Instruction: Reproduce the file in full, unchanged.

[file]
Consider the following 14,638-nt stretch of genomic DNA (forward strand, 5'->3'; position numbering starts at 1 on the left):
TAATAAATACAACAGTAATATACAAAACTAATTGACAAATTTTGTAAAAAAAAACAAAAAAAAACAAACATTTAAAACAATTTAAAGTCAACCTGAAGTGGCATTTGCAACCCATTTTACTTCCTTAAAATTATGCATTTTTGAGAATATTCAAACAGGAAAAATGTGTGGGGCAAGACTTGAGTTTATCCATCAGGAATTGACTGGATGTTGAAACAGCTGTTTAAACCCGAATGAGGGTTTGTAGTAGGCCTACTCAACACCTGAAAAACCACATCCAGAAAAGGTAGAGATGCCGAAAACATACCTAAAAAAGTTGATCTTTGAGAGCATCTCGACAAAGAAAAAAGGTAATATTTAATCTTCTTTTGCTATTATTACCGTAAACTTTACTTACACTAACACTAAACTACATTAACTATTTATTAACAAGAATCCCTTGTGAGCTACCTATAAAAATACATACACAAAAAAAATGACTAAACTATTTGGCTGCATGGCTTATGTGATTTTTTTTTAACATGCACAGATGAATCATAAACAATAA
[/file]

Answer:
Consider the following 14,638-nt stretch of genomic DNA (forward strand, 5'->3'; position numbering starts at 1 on the left):
TAATAAATACAACAGTAATATACAAAACTAATTGACAAATTTTGTAAAAAAAAACAAAAAAAAACAAACATTTAAAACAATTTAAAGTCAACCTGAAGTGGCATTTGCAACCCATTTTACTTCCTTAAAATTATGCATTTTTGAGAATATTCAAACAGGAAAAATGTGTGGGGCAAGACTTGAGTTTATCCATCAGGAATTGACTGGATGTTGAAACAGCTGTTTAAACCCGAATGAGGGTTTGTAGTAGGCCTACTCAACACCTGAAAAACCACATCCAGAAAAGGTAGAGATGCCGAAAACATACCTAAAAAAGTTGATCTTTGAGAGCATCTCGACAAAGAAAAAAGGTAATATTTAATCTTCTTTTGCTATTATTACCGTAAACTTTACTTACACTAACACTAAACTACATTAACTATTTATTAACAAGAATCCCTTGTGAGCTACCTATAAAAATACATACACAAAAAAAATGACTAAACTATTTGGCTGCATGGCTTATGTGATTTTTTTTTAACATGCACAGATGAATCATAAACAATAA